Jump to content
Mr.Beer Community
Sign in to follow this  
ewildcat7

fermenting temperature

Recommended Posts

I have been looking at recipes and they all have a range for the temperature to ferment the wort.  However, I have read both a) that this is the ideal temperature of the wort and b) that this is the ideal temperature of the ambient air around it.  Since I am going to use an inkbird temperature controller for the first time, knowing where to place the probe and which temperature to set is kind of important.  Can anybody help steer me towards how to interpret the temperature in the recipes?

Share this post


Link to post
Share on other sites
9 hours ago, ewildcat7 said:

Can anybody help steer me towards how to interpret the temperature in the recipes?

You want the temp of the wort.  The ambient air temp around can be quite different from the wort temp, especially with the heat of fermentation.  Best thing to do with a probe is to attach it to the side of your fermentation vessel (below the wort level), under something thick, like styrofoam.  It’s an easy way to get a pretty accurate reading of the wort temp.  Best way is to have the probe in the wort itself, but that’s not usually the easiest way.  :) 

  • Like 1

Share this post


Link to post
Share on other sites

I install the tip of my probe under a folded washcloth-sized fabric (actually an old washcloth), folded into quarters.  Make sure the tip is BELOW the level of the liquid in the fermenter, measuring the internal air temperature isn't real helpful.  😉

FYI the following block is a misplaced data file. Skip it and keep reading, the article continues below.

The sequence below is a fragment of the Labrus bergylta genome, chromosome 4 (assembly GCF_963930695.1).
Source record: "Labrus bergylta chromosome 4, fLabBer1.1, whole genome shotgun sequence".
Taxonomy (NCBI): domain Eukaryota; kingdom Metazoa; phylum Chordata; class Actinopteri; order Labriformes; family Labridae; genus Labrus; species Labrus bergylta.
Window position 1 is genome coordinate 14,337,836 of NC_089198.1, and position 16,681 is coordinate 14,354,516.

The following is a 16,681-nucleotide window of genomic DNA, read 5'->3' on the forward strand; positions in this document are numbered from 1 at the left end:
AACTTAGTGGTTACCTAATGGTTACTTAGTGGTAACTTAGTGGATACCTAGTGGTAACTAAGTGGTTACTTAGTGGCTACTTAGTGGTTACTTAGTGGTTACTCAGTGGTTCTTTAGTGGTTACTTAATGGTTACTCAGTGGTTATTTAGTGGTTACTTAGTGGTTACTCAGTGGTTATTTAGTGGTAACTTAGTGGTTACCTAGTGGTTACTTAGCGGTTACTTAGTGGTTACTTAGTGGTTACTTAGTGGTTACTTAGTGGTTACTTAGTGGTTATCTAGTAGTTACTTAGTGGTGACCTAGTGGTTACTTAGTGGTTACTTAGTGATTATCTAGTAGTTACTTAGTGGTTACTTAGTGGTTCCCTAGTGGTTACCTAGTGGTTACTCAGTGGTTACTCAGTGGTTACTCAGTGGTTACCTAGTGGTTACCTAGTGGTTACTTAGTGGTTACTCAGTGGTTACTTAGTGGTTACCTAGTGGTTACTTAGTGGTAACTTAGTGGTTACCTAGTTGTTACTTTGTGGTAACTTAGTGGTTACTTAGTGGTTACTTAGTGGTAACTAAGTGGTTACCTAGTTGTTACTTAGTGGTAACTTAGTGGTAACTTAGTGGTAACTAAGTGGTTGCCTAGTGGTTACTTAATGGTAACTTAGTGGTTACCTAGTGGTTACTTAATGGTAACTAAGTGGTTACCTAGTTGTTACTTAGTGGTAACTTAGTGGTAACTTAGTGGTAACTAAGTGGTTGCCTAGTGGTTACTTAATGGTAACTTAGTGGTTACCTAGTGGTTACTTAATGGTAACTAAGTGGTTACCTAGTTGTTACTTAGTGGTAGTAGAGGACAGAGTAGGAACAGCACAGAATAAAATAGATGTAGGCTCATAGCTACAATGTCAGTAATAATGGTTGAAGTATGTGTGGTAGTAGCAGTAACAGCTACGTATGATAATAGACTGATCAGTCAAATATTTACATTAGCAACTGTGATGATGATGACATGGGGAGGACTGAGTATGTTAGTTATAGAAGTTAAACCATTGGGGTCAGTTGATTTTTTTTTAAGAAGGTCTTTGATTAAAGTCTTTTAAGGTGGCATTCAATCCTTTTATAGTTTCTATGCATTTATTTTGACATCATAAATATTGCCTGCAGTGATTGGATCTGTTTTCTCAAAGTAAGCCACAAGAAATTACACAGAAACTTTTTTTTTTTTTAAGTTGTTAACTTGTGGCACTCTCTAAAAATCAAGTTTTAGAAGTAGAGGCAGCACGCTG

I set mine to 65 degrees for most brews.  Make sure you also set a delay of at least 5 minutes before the compressor comes on.  And, if you provide a heat source, make sure you have enough tolerance built in (I use 0.5 Celsius) so that you're not cooling/heating/cooling/heating constantly. 

  • Like 1

Share this post


Link to post
Share on other sites
58 minutes ago, RickBeer said:

Make sure you also set a delay of at least 5 minutes before the compressor comes on.

 

I saw that my inkbird has the delay option, but I wasn't sure what it is for.  What is the reason for setting the delay of 5 minutes before the compressor kicks on?

Share this post


Link to post
Share on other sites

To not burn out the compressor.

 

In normal frig / freezer operation, the compressor has a built in delay so that it isn't turning on every time you open the door.  When you use a temp controller, you're cutting juice to the frig/freezer, so that delay feature isn't being used.  Therefore, you want a 5 minute (or longer) delay so that if the temp rises a hair above the threshold, the compressor isn't cycling on too quickly and burning out.  

 

When you open the door, warm air goes in, cold air comes out.  When you close the door, the cold contents, plus the cold coils, put cold back in and the temp may fall back into the acceptable range.  If not, then waiting 5 minutes isn't any issue.

Share this post


Link to post
Share on other sites

thanks Rick

 

One last question - do I need to use the heating side of the inkbird?  Can I just plug in the fridge into the "cool" side and nothing into the "heat" side?  If I do that, should I set the heat temperature to the same as the cooling temperature?